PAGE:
Teachers come up with dual purpose candle
Mosquitoes give sleepless nights to city residents, especially those living along the 11 drainage channels which criss-cross the city.
Many have their windows covered with nets and almost every household uses different types of repellents such as coils, creams, liquid refills and sprays. And the latest addition in houses and offices are swatters to kill mosquitoes.
But mosquitoes have proved to be resilient to all the gadgets and remedies the human mind has devised.
Nevertheless, a group of teachers of Mangayarkarasi Middle School here have come up with a herbal potion that is cost-effective and claims to have no side-effects.
Students keen to submit an entry at the science exhibition that was offbeat as well as relevant stumbled upon the idea of finding a solution to the mosquito problem.
They turned to traditional medicine and came up with herbal candles made of thumbai (leucas aspera). “This is a common plant seen in fields in any part of the city. It has high medicinal value,” said Pavithra, a teacher.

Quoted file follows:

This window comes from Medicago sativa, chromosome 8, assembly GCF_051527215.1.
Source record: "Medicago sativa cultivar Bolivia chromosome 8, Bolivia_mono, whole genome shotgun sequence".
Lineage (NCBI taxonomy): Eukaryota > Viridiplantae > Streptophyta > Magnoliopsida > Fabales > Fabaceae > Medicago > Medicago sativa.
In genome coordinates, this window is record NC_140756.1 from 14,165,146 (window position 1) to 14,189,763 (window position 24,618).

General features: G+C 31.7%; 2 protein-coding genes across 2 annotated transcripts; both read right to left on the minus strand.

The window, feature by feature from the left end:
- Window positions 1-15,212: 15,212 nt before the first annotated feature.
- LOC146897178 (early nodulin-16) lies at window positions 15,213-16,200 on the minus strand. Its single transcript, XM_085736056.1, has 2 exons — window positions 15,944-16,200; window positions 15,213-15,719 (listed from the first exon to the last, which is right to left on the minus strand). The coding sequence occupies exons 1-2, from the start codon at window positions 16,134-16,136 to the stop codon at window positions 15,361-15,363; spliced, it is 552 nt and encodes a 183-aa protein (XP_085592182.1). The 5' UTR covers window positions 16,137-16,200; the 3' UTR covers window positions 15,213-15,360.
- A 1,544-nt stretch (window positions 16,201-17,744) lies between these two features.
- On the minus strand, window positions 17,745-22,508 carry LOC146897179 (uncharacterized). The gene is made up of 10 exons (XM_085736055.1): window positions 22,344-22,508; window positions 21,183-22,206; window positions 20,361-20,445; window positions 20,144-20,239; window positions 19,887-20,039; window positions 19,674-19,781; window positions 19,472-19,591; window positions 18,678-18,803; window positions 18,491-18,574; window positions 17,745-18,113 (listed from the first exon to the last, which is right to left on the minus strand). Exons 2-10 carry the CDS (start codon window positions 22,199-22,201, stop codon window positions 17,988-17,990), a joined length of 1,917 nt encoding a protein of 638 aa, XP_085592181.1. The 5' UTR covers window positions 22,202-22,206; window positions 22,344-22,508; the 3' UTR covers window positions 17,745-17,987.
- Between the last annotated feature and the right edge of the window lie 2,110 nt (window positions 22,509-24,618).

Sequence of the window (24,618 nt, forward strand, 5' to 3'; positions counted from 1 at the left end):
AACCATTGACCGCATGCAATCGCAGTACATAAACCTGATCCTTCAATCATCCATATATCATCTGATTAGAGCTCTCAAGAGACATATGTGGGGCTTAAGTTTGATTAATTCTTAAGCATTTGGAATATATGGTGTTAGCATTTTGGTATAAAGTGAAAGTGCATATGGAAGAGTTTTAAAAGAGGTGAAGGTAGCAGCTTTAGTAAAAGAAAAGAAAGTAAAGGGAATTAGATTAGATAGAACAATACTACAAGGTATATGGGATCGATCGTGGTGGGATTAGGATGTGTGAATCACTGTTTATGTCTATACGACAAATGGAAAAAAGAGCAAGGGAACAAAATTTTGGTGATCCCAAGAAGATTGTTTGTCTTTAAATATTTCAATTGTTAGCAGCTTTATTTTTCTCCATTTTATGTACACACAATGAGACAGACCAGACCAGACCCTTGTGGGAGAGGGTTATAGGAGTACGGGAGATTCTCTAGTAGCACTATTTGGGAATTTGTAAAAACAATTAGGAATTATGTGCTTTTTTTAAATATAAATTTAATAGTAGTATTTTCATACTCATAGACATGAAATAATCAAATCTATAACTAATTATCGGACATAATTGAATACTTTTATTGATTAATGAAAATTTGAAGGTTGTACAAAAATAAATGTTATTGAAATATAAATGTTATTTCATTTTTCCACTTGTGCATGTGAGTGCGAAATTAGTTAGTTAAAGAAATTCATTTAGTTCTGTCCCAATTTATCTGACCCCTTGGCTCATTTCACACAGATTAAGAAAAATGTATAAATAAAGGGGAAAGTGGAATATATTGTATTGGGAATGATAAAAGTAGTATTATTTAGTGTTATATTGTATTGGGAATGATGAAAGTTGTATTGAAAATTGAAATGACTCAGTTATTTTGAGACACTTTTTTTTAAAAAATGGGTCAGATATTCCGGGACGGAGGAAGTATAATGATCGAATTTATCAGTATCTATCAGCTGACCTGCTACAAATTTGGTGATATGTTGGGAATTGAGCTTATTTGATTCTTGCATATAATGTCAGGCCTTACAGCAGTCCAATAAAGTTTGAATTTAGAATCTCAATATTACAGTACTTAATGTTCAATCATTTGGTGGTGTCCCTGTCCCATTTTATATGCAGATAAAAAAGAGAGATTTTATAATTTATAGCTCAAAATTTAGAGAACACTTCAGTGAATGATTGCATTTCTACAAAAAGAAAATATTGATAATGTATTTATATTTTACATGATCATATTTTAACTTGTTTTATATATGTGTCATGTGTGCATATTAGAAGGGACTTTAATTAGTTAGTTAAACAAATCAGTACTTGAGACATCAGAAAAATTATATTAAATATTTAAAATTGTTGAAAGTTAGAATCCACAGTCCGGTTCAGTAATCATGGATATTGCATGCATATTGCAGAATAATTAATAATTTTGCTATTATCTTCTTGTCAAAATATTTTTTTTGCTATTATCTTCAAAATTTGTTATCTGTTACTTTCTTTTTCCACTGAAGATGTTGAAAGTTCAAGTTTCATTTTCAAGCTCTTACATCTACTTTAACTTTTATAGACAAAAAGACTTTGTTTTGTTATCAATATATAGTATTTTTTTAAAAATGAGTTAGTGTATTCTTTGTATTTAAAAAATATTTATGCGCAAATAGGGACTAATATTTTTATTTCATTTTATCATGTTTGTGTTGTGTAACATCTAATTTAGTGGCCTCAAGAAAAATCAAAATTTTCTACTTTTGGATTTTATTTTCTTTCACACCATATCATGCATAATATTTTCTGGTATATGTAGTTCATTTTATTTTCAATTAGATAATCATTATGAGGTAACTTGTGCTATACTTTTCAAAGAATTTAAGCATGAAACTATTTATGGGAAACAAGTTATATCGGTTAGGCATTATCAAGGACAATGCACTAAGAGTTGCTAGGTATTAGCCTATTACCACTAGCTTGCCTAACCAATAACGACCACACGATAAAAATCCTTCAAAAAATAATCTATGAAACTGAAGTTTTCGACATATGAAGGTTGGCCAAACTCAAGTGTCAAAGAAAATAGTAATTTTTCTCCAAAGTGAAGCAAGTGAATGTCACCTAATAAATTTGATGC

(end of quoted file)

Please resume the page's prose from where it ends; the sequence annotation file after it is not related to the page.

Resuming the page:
The leaves, flowers and roots of Thumbai give out an aroma that drives away mosquitoes.
The plant is dried and powdered. The powder is then mixed with wax to make the candles.
The candle, when lit, produces a pleasant smell that keeps mosquitoes away for a radius of at least 10 feet. “It does not produce any smoke which is allergic to asthma patients. Unlike chemical repellents, which cause respiratory problems in children, Thumbai helps cure respiratory problems,” another teacher, K. Ramalakshmi, claimed.
The thumbai plant is available in abundance in this region, which reduces the raw material cost.
The candle serves the dual purpose of giving light as well as driving away mosquitoes. “Wax can be reused for mixing with the herbal powder,” Ms. Pavithra added.
The teachers said that they have been using this candle for the past few months and claimed that it produced the desired result.
Using the same herbal powder, they have come up with a substitute for mosquito repellent creams.
The cream was made by adding 50 gm of powder to 100 ml of boiling coconut oil. The cream can be applied on the limbs to prevent mosquito bites, the teachers claimed.
The powder can also be used with charcoal to make a type of mosquito repellent, the teachers said. Residents now have one more weapon to add to their anti-mosquito arsenal.